This week saw completion of the round of three special elections to replace Republican Assembly members who left their seats for other positions. Jeff Stone’s southeastern Wisconsin seat was won easily by Franklin alderman Ken Skowronski on Tuesday, so the Republican’s in the Assembly retain their 60-39 majority.
Republicans are a lock to hold the Assembly by large margins after 2014, and are major favorites to retain the Senate. While there are a handful of seats that could be competitive in the Senate, stars would have to align for the Democrats to regain the control they last had in 2010.
There are a few dynamics that could affect the remaining months with regard to what items make their way through the legislature and which ones don’t. While the Walker administration may want the legislature to avoid controversial issues in anticipation of the governor’s reelection bid (or something bigger?), some legislators will certainly want to take advantage of the fact that they control all three houses and push ultra-conservative legislation. Additionally, there is talk of a rift between leadership in the senate and assembly that some believe could slow down various bills. Historically, the houses view themselves as something more akin to competitors than collaborators, so this is nothing new. In the end, things have a way of working out as the clock starts to run out on the legislative session.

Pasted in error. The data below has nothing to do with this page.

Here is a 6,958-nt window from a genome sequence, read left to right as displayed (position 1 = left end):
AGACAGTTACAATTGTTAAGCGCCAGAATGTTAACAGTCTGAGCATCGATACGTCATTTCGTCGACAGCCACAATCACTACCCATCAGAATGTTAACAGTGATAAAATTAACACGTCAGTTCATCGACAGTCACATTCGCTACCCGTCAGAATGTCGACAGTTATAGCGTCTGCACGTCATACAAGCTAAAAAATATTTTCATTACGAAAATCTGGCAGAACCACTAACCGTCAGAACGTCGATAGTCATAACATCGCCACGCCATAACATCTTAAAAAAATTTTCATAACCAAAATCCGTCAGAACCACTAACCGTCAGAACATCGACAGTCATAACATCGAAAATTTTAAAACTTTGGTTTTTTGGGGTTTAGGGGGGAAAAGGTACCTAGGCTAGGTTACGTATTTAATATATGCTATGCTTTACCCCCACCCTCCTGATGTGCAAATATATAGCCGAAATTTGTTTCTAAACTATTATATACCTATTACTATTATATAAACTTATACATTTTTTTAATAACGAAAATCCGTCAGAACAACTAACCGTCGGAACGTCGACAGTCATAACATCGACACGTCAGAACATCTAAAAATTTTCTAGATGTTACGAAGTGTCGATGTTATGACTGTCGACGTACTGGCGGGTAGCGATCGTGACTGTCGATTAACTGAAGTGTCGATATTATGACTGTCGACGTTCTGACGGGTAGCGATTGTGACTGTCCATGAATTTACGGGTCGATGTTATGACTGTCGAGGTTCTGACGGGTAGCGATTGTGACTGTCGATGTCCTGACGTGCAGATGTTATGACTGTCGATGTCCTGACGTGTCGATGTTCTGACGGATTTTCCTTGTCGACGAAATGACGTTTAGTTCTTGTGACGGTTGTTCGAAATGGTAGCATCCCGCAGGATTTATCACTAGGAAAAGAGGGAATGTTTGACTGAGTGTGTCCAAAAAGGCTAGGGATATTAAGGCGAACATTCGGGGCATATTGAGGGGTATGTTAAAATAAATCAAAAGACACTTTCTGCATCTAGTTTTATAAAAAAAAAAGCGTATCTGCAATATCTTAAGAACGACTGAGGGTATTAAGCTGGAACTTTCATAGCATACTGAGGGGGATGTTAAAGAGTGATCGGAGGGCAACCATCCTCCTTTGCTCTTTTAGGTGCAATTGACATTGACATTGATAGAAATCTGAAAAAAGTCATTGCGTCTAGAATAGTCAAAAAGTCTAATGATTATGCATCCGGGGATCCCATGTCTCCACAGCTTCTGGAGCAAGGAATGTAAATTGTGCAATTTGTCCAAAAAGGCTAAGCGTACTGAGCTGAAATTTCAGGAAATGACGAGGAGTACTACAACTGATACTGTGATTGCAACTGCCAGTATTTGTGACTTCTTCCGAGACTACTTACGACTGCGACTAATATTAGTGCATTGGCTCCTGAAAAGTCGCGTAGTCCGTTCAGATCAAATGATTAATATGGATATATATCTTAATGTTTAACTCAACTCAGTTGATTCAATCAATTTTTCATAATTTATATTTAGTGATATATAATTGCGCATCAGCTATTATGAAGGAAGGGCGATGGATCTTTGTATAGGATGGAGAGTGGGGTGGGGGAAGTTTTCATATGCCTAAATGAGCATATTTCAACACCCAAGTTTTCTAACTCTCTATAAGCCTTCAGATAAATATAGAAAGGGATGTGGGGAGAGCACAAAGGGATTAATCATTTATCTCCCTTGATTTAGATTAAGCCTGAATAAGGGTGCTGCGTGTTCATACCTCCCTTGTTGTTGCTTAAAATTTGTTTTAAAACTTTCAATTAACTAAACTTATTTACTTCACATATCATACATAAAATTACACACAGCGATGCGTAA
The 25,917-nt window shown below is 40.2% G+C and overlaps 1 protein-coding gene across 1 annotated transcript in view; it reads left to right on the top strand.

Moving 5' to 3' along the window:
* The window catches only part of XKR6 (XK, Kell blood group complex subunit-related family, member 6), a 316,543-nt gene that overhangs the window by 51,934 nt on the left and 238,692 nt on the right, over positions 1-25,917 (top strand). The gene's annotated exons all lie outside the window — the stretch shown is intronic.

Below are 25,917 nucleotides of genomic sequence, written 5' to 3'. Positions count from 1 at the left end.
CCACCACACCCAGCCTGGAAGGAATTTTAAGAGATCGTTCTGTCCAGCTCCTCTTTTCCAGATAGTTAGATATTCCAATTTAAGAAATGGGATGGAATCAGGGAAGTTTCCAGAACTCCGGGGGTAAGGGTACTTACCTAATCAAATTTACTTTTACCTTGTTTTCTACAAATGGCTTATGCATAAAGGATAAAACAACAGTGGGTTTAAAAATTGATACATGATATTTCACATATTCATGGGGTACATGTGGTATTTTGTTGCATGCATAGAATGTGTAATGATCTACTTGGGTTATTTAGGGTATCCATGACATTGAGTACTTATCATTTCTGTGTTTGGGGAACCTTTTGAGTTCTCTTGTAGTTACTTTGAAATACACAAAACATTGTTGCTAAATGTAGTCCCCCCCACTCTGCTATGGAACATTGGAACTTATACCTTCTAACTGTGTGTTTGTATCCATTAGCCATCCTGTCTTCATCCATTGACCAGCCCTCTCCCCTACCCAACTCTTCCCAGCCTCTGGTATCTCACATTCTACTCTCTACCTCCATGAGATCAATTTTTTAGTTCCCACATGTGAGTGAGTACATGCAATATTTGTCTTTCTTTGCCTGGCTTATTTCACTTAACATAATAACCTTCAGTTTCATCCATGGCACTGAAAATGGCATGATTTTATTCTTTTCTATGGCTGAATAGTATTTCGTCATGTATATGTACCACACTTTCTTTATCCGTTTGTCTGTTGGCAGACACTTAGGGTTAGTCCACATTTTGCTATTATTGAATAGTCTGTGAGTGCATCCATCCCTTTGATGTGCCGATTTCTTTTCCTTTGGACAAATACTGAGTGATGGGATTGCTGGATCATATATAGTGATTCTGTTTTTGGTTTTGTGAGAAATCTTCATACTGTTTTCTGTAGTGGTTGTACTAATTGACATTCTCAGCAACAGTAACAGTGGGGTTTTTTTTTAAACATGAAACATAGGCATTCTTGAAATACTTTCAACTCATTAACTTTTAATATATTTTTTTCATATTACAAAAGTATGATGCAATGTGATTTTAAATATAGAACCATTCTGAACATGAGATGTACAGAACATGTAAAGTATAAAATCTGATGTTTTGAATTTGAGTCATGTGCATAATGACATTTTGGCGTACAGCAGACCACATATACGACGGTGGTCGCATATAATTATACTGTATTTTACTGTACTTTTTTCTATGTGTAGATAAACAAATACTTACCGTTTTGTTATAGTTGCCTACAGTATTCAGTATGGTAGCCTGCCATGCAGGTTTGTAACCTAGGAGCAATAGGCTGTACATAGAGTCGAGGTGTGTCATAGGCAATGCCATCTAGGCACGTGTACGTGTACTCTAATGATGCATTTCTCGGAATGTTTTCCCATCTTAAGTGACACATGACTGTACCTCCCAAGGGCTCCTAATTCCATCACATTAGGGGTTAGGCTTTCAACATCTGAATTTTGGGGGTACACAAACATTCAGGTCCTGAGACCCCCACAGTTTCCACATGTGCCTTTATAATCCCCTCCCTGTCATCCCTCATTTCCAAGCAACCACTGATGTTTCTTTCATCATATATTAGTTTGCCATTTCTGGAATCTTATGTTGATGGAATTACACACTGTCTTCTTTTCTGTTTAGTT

Under any scenario, as the calendar turns from 2013 to an election year, legislation will be viewed under a different light and the intensity surrounding the capitol will amp up as the pressure of the clock winding down on another session combines with the added scrutiny that comes during campaign years.